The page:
There was once a poor woman who had a son and a daughter, both of whom she loved very much. One day the daughter went out into the fields to gather flowers. She reached over a stream to pick some Jessamine, but she had only just touched the flower when she fell into the water, and not a trace of her could be found. The poor woman wept and wept so much over the loss of her daughter that the son made up his mind to find her.
So he set out, and after many days he came upon three big boys fighting in the road. He asked them why they were fighting, and one of them said: –
“Sir, our father has just died, and has left us in his will a pair of boots, a key, and a cap. Whoever wears the boots has only to wish to find himself in any place he may want to be. The key will open every door in the world. And with the cap on your head, no one can see you.”
“Well,” said the youth, “I will throw a stone, and let us see which one of you picks it up first.”
So saying he threw a stone as far as he could. While the three brothers ran after it, he drew on the boots, seized the cap and key, and said; “Take me, boots, close to the place where I shall find my sister.”
In a moment he found himself by the sea-shore, a little way from the mouth of a dark cavern. He walked down to the sea, and there he saw a fish lying on the shore gasping for water. Taking it up, he threw it far into the sea, beyond the line of breaking waves. “If you ever want help,” cried the fish, popping his head above the water, “call out ‘Come and help me, King of the fishes,’ ” and saying he dived below the waves again.
Turning round, the young man saw a bird caught in a net. He loosened the net and set the bird free. “Thank you ,” said the bird, sitting on a rock and closing its eyes; “if ever I can help you, cry: ‘Come and help me King of the Birds,’ ” and so saying the bird spread his wings and flew into the air.
Then the youth began to look for a place in which his sister might be hidden. Stopping by the mouth of a cavern, he put his cap on so that no one could see him and said:- “Take me to my sister, boots.”
A moment later after he found himself going through a dark hole in the rock. At the far end he came to a cave, and in it he found his sister weeping. The young man took off his cap when he went into the room, and no sooner had he done this than his sister was able to see him. “Dear brother,” she cried, springing up, help me to fly from this dreadful place!”
She quickly told him how she came to be there. Reaching over the stream for a spray of Jessamine, she had just picked it, when out of the water a monster shot his hand and dragged her with him to this dark cave. Every day he asked her if she would marry him, telling her she might as well do so for he would never set her free; and that she might wait and wait as long as she liked, but though he was old he would never die.
“When the monster comes,” said the youth, “tell him that you may marry him if he will tell you how it is that he can never die.” Suddenly the cave trembled, and as the youth put the cap upon his head, the monster rushed in.
“Will you never marry me?” he cried to the girl, “or will you weep there till the end of the world?”
“I will marry you,” said the girl; “but first you must tell me why you will never die.”
“Ha, ha, ha!” laughed the monster. “You would kill me, would you? You can never do that. In an iron box, at the bottom of the sea, there is a dove. And with the dove is an egg. And to kill me you must dash the egg against my head. But first you must get the egg, and you can never do that , for you can never get to the bottom of the sea. Even if you did you would never find the box.”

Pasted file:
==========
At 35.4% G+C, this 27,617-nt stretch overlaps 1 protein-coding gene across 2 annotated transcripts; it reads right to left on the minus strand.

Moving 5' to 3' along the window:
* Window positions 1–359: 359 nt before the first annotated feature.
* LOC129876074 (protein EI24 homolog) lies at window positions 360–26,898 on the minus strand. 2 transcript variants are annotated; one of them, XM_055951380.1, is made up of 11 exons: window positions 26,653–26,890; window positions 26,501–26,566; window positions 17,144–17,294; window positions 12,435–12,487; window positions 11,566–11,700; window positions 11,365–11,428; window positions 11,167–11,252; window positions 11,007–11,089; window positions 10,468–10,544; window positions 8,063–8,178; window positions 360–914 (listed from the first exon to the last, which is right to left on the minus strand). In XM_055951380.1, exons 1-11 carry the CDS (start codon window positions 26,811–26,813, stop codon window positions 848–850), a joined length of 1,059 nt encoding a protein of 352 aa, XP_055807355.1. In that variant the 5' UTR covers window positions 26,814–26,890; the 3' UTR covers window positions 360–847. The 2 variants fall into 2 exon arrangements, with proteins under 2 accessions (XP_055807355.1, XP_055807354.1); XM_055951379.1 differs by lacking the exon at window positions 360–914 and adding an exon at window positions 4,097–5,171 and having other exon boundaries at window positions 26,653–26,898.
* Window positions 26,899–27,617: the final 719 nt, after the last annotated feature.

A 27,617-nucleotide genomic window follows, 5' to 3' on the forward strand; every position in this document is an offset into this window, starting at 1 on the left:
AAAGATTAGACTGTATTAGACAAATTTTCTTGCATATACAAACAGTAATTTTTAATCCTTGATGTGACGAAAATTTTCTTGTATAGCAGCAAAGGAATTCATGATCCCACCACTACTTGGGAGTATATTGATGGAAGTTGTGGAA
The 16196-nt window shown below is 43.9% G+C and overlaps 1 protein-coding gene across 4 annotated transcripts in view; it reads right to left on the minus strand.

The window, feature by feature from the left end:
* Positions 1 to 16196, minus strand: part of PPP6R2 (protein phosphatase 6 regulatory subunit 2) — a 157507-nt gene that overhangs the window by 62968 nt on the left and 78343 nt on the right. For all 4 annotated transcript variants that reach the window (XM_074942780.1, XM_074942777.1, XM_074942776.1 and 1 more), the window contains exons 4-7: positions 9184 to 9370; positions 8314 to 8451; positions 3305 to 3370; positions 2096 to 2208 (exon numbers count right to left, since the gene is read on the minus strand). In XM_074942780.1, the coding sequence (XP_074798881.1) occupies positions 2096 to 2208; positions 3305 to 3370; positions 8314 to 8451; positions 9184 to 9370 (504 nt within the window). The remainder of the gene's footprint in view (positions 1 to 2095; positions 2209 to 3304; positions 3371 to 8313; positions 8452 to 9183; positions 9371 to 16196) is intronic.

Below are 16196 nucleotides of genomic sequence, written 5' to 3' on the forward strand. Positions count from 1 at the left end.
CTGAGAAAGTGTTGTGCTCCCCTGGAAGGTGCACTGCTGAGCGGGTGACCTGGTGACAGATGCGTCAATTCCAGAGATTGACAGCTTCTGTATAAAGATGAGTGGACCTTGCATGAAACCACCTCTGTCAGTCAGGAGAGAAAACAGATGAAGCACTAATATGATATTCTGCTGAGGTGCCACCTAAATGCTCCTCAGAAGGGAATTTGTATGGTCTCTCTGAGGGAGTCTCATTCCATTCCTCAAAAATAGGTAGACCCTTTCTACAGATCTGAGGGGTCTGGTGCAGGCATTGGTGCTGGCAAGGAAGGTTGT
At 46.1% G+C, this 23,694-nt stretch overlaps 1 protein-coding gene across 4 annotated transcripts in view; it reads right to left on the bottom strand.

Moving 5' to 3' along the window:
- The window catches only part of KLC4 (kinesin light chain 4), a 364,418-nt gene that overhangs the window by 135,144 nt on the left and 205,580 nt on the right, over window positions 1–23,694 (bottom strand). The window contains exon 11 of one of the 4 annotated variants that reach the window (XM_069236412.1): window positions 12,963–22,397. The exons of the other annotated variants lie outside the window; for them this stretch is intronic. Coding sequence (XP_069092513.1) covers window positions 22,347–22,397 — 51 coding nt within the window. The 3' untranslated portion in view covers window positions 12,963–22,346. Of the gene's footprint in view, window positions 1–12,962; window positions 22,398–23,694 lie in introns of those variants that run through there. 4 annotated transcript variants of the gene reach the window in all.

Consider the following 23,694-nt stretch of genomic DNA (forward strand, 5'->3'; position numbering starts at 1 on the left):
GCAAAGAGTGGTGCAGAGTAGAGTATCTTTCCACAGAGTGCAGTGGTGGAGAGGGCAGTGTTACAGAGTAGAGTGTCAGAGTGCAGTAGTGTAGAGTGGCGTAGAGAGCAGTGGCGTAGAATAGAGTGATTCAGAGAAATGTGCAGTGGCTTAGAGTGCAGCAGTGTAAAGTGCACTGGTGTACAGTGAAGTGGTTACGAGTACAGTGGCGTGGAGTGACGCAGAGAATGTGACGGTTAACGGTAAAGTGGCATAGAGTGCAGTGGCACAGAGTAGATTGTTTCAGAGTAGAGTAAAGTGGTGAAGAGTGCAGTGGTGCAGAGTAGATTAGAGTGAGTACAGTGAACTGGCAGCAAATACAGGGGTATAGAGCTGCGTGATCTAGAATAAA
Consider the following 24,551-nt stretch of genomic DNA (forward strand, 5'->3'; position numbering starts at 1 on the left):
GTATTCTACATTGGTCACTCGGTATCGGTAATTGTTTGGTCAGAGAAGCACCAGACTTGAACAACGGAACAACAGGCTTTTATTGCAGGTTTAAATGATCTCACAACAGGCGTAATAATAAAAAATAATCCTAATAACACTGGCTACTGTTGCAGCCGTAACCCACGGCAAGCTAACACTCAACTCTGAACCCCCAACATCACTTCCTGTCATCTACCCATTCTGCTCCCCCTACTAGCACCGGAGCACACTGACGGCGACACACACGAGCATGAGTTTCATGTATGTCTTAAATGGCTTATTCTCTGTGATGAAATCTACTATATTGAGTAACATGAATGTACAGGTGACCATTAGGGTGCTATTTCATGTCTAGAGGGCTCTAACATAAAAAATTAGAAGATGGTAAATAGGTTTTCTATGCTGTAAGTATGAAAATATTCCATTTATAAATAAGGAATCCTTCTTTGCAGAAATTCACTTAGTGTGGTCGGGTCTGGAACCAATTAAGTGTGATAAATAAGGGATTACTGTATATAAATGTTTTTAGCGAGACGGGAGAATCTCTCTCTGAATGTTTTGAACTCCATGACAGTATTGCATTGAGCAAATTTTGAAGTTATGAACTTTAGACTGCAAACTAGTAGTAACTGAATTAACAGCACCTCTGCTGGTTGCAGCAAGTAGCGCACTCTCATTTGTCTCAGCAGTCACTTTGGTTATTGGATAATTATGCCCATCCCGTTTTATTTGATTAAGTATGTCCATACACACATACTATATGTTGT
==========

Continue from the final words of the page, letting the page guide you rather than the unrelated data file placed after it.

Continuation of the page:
And he laughed again, with a loud ha! ha!
“Now,” said he, “you must keep your promise and marry me.”
“In three days,” said the girl, “not before.”
“Very well,” growled the monster, “in three days then,” and he left the cave.
“Cheer up,” said the youth taking off his cap again, “I am now going to get the egg.”
“Take me to the sea-shore,” said the young man to his boots. When he was there, he looked over the sea, and cried: “Come and help me, King of the Fishes!” and the little fish that he had saved came swimming to the shore.
“What can I do for you?” asked the little fish. Then the young man told him that he wanted an iron box from the bottom of the sea; and the fish called up all the other fishes. The last one to come was a sardine who asked for pardon because she was late. “I hurt myself by bumping my head against an iron box,” she said. “Take the cod and the skate to bring it here,” said the King, and in a little while they bought back the box.
The young boy soon unlocked it with the magic key, and before he lifted the lid, he told the fishes to stand around and catch the white dove as she flew out. Up came the lid, and out flew the bird, away into the skies. Alas! she had taken the egg with her.
“Come to me, King of the Birds!” cried the youth. And the little bird came flying to him. They flew near, one after the another, and last of all came the little white dove, carrying a little egg in its beak.
The young man thanked all the fishes and the birds, and putting the egg in his pocket, told the boots to take him back to the cave.
There stood the monster before his sister, ordering her to make ready for the wedding. The youth put the egg into his sister’s hand, for no one, not even his sister, could see him when he wore the cap. Just as the monster went to seize her hand, she dashed the egg against his head, and he fell down dead. Holding her brother’s hand, for he had now taken off his cap, she picked up the bag of jewels that lay in the corner of the cave; and they ran out upon the sea-shore together.
Then lifting his sister in his arms, the youth told the boots to take them both back to their mother. The poor woman was full of joy at their return, and the jewels made them rich enough to live happily together for many a long day.
THE ENDThe stor